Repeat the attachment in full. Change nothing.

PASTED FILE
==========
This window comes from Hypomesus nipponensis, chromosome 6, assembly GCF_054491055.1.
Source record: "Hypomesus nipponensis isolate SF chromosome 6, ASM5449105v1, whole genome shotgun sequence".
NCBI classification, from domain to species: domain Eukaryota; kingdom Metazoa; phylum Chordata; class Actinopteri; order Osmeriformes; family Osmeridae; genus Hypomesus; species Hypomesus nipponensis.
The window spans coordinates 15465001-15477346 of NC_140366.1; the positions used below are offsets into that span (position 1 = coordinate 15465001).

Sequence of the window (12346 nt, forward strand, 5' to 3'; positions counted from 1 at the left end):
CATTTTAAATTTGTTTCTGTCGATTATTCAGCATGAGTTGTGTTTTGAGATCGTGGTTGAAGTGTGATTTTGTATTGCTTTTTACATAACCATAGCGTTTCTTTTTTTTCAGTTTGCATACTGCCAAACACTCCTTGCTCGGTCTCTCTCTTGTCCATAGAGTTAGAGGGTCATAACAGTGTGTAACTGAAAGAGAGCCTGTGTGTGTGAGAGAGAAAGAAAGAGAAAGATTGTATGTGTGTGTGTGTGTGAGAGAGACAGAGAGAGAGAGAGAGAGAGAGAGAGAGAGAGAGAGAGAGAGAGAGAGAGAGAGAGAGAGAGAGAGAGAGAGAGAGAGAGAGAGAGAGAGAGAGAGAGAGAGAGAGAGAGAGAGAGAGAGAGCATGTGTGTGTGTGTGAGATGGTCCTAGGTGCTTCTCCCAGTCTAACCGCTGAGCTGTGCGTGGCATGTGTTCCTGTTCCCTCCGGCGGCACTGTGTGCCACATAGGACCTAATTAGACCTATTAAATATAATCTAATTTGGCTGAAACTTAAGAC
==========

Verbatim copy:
This window comes from Hypomesus nipponensis, chromosome 6, assembly GCF_054491055.1.
Source record: "Hypomesus nipponensis isolate SF chromosome 6, ASM5449105v1, whole genome shotgun sequence".
NCBI classification, from domain to species: domain Eukaryota; kingdom Metazoa; phylum Chordata; class Actinopteri; order Osmeriformes; family Osmeridae; genus Hypomesus; species Hypomesus nipponensis.
The window spans coordinates 15465001-15477346 of NC_140366.1; the positions used below are offsets into that span (position 1 = coordinate 15465001).

Sequence of the window (12346 nt, forward strand, 5' to 3'; positions counted from 1 at the left end):
CATTTTAAATTTGTTTCTGTCGATTATTCAGCATGAGTTGTGTTTTGAGATCGTGGTTGAAGTGTGATTTTGTATTGCTTTTTACATAACCATAGCGTTTCTTTTTTTTCAGTTTGCATACTGCCAAACACTCCTTGCTCGGTCTCTCTCTTGTCCATAGAGTTAGAGGGTCATAACAGTGTGTAACTGAAAGAGAGCCTGTGTGTGTGAGAGAGAAAGAAAGAGAAAGATTGTATGTGTGTGTGTGTGTGAGAGAGACAGAGAGAGAGAGAGAGAGAGAGAGAGAGAGAGAGAGAGAGAGAGAGAGAGAGAGAGAGAGAGAGAGAGAGAGAGAGAGAGAGAGAGAGAGAGAGAGAGAGAGAGAGAGAGAGAGAGAGAGAGCATGTGTGTGTGTGTGAGATGGTCCTAGGTGCTTCTCCCAGTCTAACCGCTGAGCTGTGCGTGGCATGTGTTCCTGTTCCCTCCGGCGGCACTGTGTGCCACATAGGACCTAATTAGACCTATTAAATATAATCTAATTTGGCTGAAACTTAAGAC